Obviously, that scenario would be exacerbated in a situation where excess reserves are concentrated in the hands of too few banks, who may or may not meet demand with sufficient supply. Thus, “the concentration of reserves is a key determinant of when balance sheet normalization will end”, Morgan goes on to say, before adding these important clarifying remarks:
By bidding up reserves in the fed funds market, smaller banks that start to run short on required reserves would be able to obtain the reserves from the large holders such as JP Morgan. However, such borrowing would likely have to occur at rates noticeably higher than IOER since GSIBs are unlikely to become active lenders in the fed funds market simply because EFFR is higher than IOER.
There’s a lengthy discussion of that bolded point, but if what you’re looking for is evidence, Morgan simply says that “if GCF repo, a secured lending rate, can accelerate beyond IOER, then it is reasonable to expect EFFR, an unsecured lending rate, to also accelerate past IOER rather than plateau once it crosses IOER.”
So what to do? Well, that’s where the balance sheet normalization argument comes in. Morgan says the Fed will likely try to lower IOR again by another 5bp, and if that doesn’t work, well then they’ll “commence the end of balance sheet normalization”.
They float the idea of the Fed lowering IOER versus IORR in order to incentivize banks to lend out their excess reserves without punishing them them for meeting their requirements, but Morgan notes that because “the majority of reserves in the system are excess reserves”, the distinction probably wouldn’t make any difference.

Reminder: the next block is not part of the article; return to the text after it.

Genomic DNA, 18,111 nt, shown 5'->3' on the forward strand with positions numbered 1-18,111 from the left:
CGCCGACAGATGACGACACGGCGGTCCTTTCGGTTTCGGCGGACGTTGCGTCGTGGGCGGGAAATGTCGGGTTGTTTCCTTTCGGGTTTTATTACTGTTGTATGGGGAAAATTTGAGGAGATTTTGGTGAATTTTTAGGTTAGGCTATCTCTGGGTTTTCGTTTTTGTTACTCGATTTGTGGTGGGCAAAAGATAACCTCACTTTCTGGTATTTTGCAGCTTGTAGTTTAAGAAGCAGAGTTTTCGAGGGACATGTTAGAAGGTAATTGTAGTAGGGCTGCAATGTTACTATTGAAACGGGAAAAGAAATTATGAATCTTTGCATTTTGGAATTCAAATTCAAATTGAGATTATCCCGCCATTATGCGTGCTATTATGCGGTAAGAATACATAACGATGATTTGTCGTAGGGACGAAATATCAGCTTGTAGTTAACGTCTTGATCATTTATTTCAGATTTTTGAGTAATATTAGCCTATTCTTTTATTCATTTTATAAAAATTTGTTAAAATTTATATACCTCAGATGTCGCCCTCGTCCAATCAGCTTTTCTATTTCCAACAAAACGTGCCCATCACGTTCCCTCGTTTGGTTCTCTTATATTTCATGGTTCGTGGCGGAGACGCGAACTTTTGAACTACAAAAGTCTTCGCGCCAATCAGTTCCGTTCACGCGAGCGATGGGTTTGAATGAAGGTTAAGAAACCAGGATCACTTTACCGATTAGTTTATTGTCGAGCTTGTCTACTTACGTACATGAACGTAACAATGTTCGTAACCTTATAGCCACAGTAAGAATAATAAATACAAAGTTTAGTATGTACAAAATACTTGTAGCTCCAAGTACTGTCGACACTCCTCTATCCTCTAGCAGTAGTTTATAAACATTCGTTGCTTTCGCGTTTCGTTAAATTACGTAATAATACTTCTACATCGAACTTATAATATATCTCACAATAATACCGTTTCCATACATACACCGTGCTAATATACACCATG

Morgan then lays out a number of possible strategies, with the “conservative” approach seen as the most likely. Here’s what that approach entails (and here they’re using “IOR” to mean both IOER and IORR):
The FOMC maintains IOR 5bp below the upper bound as long as the EFFR remains about 5bp below IOR. At some point, the EFFR rises to within a couple basis points of IOR. The FOMC lowers IOR to 10bp below the upper bound and, at the same meeting, announces a gradual end to balance sheet normalization.
Past that point, the discussion gets even further into the weeds and while there are undoubtedly some folks out there who would be interested in the mechanics, in the interest of brevity, we’ll just excerpt the following passage which explains how a decision to halt normalization early ends up flattening the curve. Here’s Morgan:
The early end to balance sheet normalization means the Fed will begin rolling over more of its Treasury holdings sooner than we thought previously. We also think it means that the Fed will remove Treasury supply from the secondary market when it reinvests agency debt and MBS principal into the Treasury market instead of the agency MBS market. In turn, the US Treasury will have to issue fewer Treasuries to the public than what we thought before. As a result, we lower our forecast for Treasury supply by $226 billion in 2019 and $464 billion in 2020. Less supply should push Treasury yields lower this year and next, and we now forecast a 2.75% 10y yield by year-end, and a 2.50% 10y yield with an inverted yield curve by mid-2019.
The only lingering question here is when the Fed will start to tip its hand on this and for their part, Morgan Stanley says that’s likely to come in the minutes from the December 2018 meeting.
Trade accordingly and do note (again) that this entails the Fed’s balance sheet will start to grow again in 2020.